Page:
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Re: Wind loading

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I'm sure you folks have seen this.  I went to this seminar one time where the
speaker was talking about retrofitting a medium height building (I believe 20
+/- storeys) in NYC.  The original plans contain one drawing which shows the
lateral load resistance system consisting of the adjacent buildings.  The
speaker then showed a picture of the building today with NO adjacent buildings.
I thought that was funny.


Rick.Drake(--nospam--at) on 10/14/99 02:17:41 PM

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To:   seaint(--nospam--at)
cc:    (bcc: Hector Morera/NYC/AmmannWhitney)
Fax to:
Subject:  Re: Wind loading

ASCE 7-95 Section 6.5.4 does address the situation.  It does not allow shielding
by adjacent structures.  You must calculate the design wind forces on each
structure as if the nearby structures don't exist.  Although this may appear to
be overly conservative, the only apparent alternative appears to be ASCE 7-95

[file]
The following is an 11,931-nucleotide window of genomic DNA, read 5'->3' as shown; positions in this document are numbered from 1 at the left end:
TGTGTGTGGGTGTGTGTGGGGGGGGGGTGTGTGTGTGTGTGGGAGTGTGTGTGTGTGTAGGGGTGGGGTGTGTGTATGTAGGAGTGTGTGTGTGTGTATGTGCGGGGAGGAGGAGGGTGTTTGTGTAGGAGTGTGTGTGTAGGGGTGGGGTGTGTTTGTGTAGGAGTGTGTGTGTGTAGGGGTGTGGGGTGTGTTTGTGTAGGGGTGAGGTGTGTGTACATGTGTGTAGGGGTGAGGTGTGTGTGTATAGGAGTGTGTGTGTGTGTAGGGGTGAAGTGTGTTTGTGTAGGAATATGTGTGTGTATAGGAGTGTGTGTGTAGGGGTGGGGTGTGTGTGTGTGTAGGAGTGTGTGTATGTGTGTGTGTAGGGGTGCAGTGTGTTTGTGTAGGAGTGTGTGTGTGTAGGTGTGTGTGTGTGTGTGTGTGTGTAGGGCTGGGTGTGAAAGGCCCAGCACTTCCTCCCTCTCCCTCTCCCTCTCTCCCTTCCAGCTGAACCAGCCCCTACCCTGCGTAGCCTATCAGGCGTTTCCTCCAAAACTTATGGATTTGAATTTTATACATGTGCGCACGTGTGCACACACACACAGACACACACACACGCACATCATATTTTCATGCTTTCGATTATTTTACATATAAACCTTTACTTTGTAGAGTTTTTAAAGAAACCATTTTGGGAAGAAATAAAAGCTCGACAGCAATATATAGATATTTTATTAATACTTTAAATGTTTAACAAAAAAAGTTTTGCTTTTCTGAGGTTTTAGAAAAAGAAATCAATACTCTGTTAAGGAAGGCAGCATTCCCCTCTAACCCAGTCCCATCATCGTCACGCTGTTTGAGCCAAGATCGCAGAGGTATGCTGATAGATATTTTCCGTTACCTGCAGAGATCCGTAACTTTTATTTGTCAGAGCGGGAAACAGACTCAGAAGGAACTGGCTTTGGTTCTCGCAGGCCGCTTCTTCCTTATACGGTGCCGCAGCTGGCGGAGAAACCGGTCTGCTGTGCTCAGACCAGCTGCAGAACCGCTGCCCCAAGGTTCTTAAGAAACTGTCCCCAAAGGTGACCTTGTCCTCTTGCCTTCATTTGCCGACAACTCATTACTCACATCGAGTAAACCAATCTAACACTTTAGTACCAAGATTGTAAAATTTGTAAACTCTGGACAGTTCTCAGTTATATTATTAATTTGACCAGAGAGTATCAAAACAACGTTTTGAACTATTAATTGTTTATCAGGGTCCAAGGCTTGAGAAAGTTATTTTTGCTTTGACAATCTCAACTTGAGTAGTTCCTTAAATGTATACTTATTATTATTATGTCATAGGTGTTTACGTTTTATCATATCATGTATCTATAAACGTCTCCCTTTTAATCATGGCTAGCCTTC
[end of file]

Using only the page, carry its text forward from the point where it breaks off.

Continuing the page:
Section 6.4.3, Wind Tunnel Testing.

Rick Drake, SE
Fluor Daniel, Aliso Viejo, CA


"Bohm, Gabriel" <GBohm(--nospam--at)> on 10/14/99 11:09:25 AM

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cc:    (bcc: Rick Drake/AV/FD/FluorCorp)

Subject:  Wind loading

Consider a solid wall, with perpendicular wind. ASCE 7 tells us how to
calculate wind pressures. So far, so good.

Now, let's place an open structure 10 feet in front of the wall, parallel to
the wall. The open structure consists of columns, beams & braces and has
ties to the wall. The wind is still perpendicular. How do you calculate wind
loads on both wall and open structure? ASCE 7 does not address this

Let's further complicate things by placing vessels, platforms, and piping in
the 10 foot space between the open structure and the wall.

What is the best method to assess the wind loading on open structure,
equipment and wall without being overly conservative? How do you account for
shielding? Are there any published articles that address this situation?
Your thoughts will be much appreciated.


Gabe Bohm
San Dimas, California